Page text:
Trial of universal gloving with emollient-impregnated gloves to promote skin health and prevent the transmission of multidrug-resistant organisms in a surgical intensive care unit

Gonzalo Bearman, Adriana E. Rosato, Therese M. Duane, Kara Elam, Kakotan Sanogo, Cheryl Haner, Valentina Kazlova, Michael B. Edmond

Research output: Contribution to journalArticle

32 Scopus citations

Abstract

OBJECTIVE. To compare the efficacy of universal gloving with emollient-impregnated gloves with standard contact precautions for the control of multidrug-resistant organisms (MDROs) and to measure the effect on healthcare workers' (HCWs') hand skin health. DESIGN. Prospective before-after trial. SETTING. An 18-bed surgical intensive care unit. METHODS. During phase 1 (September 2007 through March 2008) standard contact precautions were used. During phase 2 (March 2008 through September 2008) universal gloving with emollient-impregnated gloves was used, and no contact precautions. Patients were screened for vancomycin-resistant Enterococcus (VRE) and methicillin-resistant Staphylococcus aureus (MRSA). HCW hand hygiene compliance and hand skin health and microbial contamination were assessed. The incidences of device-associated infection and Clostridium difficile infection (CDI) were determined. RESULTS. The rate of compliance with contact precautions (phase 1) was 67%, and the rate of compliance with universal gloving (phase 2) was 78% (P = 0.1 ). Hand hygiene compliance was higher during phase 2 than during phase 1 (before patient care, 40% vs 35% of encounters; P = .001; after patient care, 63% vs 51% of encounters; P < .001). No difference was observed in MDRO acquisition. During phases 1 and 2, incidences of device-related infections, in number of infections per 1,000 device-days, were, respectively, 3.7 and 2.6 for bloodstream infection (P = .10), 8.9 and 7.8 for urinary tract infection (P = .10), and 1.0 and 1.1 for ventilator-associated pneumonia (P = .09). The CDI incidence in phase 1 and in phase 2 was, respectively, 2.0 and 1.4 cases per 1,000 patient-days (P = .53). During phase 1, 29% of HCW hand cultures were MRSA positive, compared with 13% during phase 2 (P = .17); during phase 1, 2% of hand cultures were VRE positive, compared with 0 during phase 2 (Pp.16). Hand skin health improved during phase 2. CONCLUSIONS. Compared with contact precautions, universal gloving with emollient-impregnated gloves was associated with improved hand hygiene compliance and skin health. No statistically significant change in the rates of device-associated infection, CDI, or patient MDRO acquisition was observed. Universal gloving may be an alternative to contact precautions.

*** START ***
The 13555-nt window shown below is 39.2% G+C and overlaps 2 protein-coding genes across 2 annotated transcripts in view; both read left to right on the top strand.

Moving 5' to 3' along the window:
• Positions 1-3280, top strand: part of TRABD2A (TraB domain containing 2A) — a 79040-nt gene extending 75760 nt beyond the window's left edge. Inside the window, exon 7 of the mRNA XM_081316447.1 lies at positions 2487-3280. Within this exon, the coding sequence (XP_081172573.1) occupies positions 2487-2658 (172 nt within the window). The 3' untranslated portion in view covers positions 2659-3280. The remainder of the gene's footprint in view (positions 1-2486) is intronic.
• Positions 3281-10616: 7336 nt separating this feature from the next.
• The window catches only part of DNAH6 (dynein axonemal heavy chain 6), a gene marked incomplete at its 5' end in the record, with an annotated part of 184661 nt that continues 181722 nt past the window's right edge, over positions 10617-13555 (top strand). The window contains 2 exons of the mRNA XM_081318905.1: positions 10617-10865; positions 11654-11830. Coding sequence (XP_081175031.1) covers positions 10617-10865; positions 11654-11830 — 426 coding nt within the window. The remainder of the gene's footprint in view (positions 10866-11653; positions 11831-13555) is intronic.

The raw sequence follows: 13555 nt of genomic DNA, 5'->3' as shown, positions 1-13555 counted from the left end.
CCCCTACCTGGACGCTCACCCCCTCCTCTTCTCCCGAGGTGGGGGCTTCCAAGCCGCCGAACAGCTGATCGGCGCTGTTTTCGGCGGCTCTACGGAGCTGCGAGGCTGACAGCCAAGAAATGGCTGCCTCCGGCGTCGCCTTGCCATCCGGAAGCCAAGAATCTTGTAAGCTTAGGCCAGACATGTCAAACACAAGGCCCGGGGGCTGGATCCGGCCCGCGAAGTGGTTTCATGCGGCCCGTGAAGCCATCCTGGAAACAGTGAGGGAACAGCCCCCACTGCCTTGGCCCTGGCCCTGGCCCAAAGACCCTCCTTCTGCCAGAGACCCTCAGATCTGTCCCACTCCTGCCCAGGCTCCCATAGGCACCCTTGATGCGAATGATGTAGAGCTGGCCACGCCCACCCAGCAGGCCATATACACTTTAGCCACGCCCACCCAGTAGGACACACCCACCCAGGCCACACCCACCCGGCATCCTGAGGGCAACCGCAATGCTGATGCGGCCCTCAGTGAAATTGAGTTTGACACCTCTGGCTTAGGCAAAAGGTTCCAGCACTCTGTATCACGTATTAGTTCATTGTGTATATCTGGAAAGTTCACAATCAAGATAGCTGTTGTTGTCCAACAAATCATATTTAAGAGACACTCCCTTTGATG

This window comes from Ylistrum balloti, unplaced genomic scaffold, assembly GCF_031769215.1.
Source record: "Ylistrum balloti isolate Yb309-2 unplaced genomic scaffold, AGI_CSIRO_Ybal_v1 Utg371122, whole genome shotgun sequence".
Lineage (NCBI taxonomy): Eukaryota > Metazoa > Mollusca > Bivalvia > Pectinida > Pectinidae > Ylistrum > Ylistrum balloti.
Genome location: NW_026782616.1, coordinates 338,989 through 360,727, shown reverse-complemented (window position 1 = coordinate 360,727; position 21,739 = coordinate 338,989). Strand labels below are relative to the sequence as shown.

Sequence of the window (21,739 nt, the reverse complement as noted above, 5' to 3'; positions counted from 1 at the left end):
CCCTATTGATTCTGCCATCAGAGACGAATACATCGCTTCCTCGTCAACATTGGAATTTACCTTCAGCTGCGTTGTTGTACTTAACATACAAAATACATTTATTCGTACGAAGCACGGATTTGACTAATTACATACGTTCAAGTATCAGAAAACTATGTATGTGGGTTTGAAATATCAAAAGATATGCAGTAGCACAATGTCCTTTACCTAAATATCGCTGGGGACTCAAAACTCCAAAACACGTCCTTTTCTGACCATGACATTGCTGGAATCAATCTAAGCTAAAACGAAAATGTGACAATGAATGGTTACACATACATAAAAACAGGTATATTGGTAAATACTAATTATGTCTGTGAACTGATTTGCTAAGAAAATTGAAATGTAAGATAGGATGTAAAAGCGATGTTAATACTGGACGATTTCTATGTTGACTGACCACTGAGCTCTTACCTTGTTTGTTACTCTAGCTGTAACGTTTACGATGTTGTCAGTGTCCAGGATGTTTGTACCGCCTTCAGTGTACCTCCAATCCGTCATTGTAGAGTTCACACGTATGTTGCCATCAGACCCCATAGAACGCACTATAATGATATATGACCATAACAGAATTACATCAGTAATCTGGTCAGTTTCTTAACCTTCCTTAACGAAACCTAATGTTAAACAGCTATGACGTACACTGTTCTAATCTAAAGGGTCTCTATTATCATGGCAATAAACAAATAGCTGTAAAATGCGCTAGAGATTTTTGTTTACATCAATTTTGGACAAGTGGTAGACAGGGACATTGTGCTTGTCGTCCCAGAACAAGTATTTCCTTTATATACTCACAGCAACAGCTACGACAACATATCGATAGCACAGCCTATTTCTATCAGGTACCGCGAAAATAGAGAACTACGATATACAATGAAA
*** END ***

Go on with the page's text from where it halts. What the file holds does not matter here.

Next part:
Original languageEnglish (US)
Pages (from-to)491-497
Number of pages7
JournalInfection Control and Hospital Epidemiology
Volume31
Issue number5
DOIs
StatePublished - May 1 2010

ASJC Scopus subject areas

  • Epidemiology
  • Microbiology (medical)
  • Infectious Diseases

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